~★~♥~♥~★~ El Morno! ♥~★~★~♥ ~
November 9, 2015
★~ Today’s Quote:I accept chaos, I’m not sure whether it accepts me. ~ Bob Dylan
★~ National Chaos Never Dies Day:
Chaos Never Dies Day takes the stance that the perfect, quiet moment we’re all striving for and anticipating doesn’t – and likely never will – exist, and that we should make the most of now, chaos-and-all, and embrace the moment. I live this holiday.
★~ Scrapple Day:
Scrapple, or pon haus, is similar in both composition and taste to British white pudding. Its name comes from the fact that it is composed of “scraps” of pork combined with cornmeal and spices. The mixture is formed into a mostly solid loaf, and then it is sliced and panfried before serving.
I bet you didn’t know that scrapple is the first pork food invented in America. It was created more than 200 years ago by Dutch colonists who settled near Philadelphia.
Scrapple is typically eaten for breakfast, topped with syrup or ketchup. In some regions of the United States, it is mixed with scrambled eggs. I have been told it tastes like bacon and sausage mixed with corn meal.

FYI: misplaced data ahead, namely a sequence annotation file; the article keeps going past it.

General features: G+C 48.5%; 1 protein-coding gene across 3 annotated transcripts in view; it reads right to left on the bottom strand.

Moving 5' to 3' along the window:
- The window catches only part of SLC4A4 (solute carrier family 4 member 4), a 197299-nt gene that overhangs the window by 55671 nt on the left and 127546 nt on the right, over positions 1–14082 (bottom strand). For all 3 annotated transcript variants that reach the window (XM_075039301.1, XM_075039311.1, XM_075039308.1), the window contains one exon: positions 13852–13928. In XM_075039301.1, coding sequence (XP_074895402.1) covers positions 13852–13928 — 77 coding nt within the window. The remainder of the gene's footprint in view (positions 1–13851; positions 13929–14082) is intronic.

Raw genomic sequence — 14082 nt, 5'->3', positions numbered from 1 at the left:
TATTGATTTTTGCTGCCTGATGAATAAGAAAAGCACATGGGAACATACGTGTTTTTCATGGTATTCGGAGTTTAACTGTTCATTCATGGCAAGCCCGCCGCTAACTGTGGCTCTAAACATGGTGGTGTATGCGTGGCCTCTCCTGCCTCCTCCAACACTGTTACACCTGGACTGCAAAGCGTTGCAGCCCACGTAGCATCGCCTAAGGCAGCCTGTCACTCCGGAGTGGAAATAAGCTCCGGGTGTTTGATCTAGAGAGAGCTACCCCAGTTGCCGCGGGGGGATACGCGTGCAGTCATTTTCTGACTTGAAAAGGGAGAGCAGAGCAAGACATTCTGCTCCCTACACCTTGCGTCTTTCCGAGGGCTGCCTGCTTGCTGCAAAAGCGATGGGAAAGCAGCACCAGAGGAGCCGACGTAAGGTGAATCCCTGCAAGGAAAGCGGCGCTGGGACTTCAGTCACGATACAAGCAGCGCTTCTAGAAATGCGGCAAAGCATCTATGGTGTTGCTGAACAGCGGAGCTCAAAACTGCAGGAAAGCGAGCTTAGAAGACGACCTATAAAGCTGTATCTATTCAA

★~ Today in History:
♥~ 1911 – Georges Claude of Paris, Francea applied for a patent on neon advertising signs.
♥~1967 – The first issue of Rolling Stone was published. It was started by 21-year-old Jann Wenner, who dropped out of Berkeley and borrowed $7,500 from family members and from people on a mailing list that he stole from a local radio station, and with that money he managed to put together a magazine. The cover of the first issue featured John Lennon, and in it, Wenner wrote, “Rolling Stone is not just about music, but also about the things and attitudes that the music embraces.” Today Rolling Stone has a circulation of about 1.4 million
♥~ 1961 – The Metropolitan Museum in New York obtained Rembrandt’s Aristotle Contemplating the Bust of Homer for $2.3 million. The Metropolitan raised the money from special contributions and funds given or bequeathed by friends of the museum.